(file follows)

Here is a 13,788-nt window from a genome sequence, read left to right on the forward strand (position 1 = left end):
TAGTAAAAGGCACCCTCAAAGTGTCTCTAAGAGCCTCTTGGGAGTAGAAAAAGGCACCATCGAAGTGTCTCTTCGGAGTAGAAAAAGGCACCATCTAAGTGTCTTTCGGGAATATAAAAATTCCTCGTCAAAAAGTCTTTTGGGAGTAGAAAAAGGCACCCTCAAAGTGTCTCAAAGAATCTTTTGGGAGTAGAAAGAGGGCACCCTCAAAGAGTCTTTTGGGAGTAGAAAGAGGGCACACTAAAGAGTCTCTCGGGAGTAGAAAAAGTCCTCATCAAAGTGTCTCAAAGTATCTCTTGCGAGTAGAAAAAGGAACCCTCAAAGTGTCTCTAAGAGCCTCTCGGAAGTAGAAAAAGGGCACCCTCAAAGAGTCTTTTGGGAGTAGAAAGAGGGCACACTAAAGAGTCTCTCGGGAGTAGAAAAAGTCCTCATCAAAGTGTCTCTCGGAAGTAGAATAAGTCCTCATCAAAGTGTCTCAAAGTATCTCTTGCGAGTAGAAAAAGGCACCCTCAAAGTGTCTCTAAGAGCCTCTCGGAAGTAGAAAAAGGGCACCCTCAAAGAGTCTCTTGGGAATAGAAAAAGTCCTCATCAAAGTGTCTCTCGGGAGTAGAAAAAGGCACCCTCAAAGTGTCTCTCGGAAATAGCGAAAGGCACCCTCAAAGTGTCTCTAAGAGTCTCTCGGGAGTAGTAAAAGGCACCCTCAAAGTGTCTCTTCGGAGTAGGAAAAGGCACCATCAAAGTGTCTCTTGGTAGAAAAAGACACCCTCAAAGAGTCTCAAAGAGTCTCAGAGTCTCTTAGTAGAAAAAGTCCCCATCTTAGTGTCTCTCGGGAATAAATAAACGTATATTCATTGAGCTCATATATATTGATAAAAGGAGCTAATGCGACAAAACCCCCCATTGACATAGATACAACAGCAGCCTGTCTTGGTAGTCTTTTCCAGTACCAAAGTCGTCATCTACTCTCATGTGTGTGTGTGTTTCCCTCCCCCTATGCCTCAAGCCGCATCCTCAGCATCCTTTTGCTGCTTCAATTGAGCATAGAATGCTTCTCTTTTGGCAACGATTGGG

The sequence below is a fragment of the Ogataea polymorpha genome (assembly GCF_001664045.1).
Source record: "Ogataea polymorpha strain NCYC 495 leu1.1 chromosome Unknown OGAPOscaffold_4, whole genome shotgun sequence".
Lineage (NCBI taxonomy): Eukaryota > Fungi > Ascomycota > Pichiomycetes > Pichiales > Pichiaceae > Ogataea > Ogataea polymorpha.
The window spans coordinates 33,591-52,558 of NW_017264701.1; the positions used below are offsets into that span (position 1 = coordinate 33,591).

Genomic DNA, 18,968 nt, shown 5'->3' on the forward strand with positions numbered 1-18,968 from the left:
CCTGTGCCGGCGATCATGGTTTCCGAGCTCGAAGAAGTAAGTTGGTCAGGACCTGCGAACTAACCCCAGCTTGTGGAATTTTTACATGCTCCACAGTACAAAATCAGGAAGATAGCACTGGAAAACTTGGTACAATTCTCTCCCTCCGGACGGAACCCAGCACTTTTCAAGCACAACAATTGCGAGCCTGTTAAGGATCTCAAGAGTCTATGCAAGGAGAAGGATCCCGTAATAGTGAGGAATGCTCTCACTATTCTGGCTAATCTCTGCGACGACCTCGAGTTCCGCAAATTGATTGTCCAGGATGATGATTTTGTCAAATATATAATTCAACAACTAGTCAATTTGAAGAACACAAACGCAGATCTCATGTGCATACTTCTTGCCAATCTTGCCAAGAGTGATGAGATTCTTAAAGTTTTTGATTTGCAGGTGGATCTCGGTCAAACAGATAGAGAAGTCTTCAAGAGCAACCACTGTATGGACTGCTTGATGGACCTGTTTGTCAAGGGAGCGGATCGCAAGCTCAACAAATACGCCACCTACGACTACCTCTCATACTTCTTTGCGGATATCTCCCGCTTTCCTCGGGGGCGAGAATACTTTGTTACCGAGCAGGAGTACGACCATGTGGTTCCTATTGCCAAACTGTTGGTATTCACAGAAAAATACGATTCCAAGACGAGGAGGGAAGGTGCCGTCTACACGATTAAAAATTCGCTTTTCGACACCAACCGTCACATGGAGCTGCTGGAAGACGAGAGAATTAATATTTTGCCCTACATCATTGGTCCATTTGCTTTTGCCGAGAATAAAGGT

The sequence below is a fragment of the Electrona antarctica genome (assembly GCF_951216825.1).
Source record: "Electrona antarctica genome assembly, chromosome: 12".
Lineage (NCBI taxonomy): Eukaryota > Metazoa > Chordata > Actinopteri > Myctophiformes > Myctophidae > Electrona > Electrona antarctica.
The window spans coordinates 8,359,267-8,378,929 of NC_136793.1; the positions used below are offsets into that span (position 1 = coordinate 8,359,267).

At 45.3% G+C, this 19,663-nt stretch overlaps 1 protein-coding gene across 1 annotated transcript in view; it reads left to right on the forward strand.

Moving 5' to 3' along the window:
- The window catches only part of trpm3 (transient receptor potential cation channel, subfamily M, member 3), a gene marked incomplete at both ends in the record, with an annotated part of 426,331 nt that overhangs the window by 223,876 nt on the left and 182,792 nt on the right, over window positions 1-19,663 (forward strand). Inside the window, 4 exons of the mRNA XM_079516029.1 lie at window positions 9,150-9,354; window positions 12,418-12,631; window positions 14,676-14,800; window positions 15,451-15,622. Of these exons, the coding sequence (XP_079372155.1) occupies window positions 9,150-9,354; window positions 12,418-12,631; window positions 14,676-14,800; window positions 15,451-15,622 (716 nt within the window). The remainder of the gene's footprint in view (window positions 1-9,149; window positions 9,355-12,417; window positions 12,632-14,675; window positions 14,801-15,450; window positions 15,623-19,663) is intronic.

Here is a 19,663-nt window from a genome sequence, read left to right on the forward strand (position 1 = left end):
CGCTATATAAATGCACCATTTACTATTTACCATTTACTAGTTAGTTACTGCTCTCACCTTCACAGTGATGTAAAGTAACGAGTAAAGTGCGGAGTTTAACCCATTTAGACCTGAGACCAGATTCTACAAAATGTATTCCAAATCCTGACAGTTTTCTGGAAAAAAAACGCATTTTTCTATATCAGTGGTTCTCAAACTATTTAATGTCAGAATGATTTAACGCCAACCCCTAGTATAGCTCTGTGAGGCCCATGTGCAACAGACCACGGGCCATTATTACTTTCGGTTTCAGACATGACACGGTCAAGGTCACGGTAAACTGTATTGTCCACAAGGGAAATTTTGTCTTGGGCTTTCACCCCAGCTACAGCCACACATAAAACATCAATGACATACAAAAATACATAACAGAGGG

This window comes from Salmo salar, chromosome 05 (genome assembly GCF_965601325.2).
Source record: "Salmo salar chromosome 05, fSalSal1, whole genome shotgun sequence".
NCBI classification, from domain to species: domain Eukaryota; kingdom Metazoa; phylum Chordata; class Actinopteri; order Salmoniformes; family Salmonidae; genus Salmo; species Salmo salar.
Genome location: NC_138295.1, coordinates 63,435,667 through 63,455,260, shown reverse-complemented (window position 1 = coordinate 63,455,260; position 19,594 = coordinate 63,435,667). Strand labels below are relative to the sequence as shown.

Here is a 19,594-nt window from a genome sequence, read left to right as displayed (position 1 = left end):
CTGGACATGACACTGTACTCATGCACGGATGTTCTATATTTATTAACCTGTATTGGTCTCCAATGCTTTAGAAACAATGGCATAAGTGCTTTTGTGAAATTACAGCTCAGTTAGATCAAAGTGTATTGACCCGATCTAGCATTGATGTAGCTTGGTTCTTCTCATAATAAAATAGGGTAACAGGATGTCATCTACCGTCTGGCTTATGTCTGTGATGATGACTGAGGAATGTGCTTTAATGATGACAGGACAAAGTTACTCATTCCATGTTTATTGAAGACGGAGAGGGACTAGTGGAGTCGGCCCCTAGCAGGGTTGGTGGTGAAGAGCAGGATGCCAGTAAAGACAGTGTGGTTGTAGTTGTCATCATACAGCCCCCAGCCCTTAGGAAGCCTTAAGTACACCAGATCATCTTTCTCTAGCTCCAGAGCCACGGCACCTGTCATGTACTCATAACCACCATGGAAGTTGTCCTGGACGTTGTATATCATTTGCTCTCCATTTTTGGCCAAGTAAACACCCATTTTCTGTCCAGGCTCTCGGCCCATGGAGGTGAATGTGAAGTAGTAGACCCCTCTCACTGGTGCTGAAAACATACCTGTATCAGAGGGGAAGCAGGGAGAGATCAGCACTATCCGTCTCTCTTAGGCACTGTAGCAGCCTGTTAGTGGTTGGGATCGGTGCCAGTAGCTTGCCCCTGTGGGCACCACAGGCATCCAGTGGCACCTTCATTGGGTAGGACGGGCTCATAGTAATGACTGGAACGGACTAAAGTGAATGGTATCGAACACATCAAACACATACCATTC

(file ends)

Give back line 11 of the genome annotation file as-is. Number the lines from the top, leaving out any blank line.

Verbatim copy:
Lineage (NCBI taxonomy): Eukaryota > Metazoa > Chordata > Actinopteri > Myctophiformes > Myctophidae > Electrona > Electrona antarctica.